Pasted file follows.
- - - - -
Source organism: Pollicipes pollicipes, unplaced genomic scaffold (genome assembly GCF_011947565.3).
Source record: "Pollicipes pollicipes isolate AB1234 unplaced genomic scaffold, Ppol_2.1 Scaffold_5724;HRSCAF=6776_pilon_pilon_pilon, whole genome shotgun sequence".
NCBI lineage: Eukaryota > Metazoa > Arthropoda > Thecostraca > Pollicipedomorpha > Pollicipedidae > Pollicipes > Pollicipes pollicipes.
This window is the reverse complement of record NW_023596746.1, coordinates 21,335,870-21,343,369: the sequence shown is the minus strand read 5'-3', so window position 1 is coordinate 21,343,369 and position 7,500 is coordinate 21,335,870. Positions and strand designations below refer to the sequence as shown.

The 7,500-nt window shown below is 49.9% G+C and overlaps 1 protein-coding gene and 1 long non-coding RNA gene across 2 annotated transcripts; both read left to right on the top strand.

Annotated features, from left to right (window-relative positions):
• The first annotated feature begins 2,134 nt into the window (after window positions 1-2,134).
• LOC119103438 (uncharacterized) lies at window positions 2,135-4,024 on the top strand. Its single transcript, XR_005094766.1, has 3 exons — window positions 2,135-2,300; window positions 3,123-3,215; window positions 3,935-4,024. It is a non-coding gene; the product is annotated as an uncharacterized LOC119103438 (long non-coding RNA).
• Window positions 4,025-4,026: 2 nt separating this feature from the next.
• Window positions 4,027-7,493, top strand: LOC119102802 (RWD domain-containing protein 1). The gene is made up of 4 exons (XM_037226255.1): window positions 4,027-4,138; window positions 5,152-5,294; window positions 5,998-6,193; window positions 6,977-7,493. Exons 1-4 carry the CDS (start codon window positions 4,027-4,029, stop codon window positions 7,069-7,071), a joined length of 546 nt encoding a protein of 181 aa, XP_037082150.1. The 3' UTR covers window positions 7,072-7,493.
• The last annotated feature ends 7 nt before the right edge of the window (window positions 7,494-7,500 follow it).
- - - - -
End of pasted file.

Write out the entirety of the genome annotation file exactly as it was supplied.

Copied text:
Source organism: Pollicipes pollicipes, unplaced genomic scaffold (genome assembly GCF_011947565.3).
Source record: "Pollicipes pollicipes isolate AB1234 unplaced genomic scaffold, Ppol_2.1 Scaffold_5724;HRSCAF=6776_pilon_pilon_pilon, whole genome shotgun sequence".
NCBI lineage: Eukaryota > Metazoa > Arthropoda > Thecostraca > Pollicipedomorpha > Pollicipedidae > Pollicipes > Pollicipes pollicipes.
This window is the reverse complement of record NW_023596746.1, coordinates 21,335,870-21,343,369: the sequence shown is the minus strand read 5'-3', so window position 1 is coordinate 21,343,369 and position 7,500 is coordinate 21,335,870. Positions and strand designations below refer to the sequence as shown.

The 7,500-nt window shown below is 49.9% G+C and overlaps 1 protein-coding gene and 1 long non-coding RNA gene across 2 annotated transcripts; both read left to right on the top strand.

Annotated features, from left to right (window-relative positions):
• The first annotated feature begins 2,134 nt into the window (after window positions 1-2,134).
• LOC119103438 (uncharacterized) lies at window positions 2,135-4,024 on the top strand. Its single transcript, XR_005094766.1, has 3 exons — window positions 2,135-2,300; window positions 3,123-3,215; window positions 3,935-4,024. It is a non-coding gene; the product is annotated as an uncharacterized LOC119103438 (long non-coding RNA).
• Window positions 4,025-4,026: 2 nt separating this feature from the next.
• Window positions 4,027-7,493, top strand: LOC119102802 (RWD domain-containing protein 1). The gene is made up of 4 exons (XM_037226255.1): window positions 4,027-4,138; window positions 5,152-5,294; window positions 5,998-6,193; window positions 6,977-7,493. Exons 1-4 carry the CDS (start codon window positions 4,027-4,029, stop codon window positions 7,069-7,071), a joined length of 546 nt encoding a protein of 181 aa, XP_037082150.1. The 3' UTR covers window positions 7,072-7,493.
• The last annotated feature ends 7 nt before the right edge of the window (window positions 7,494-7,500 follow it).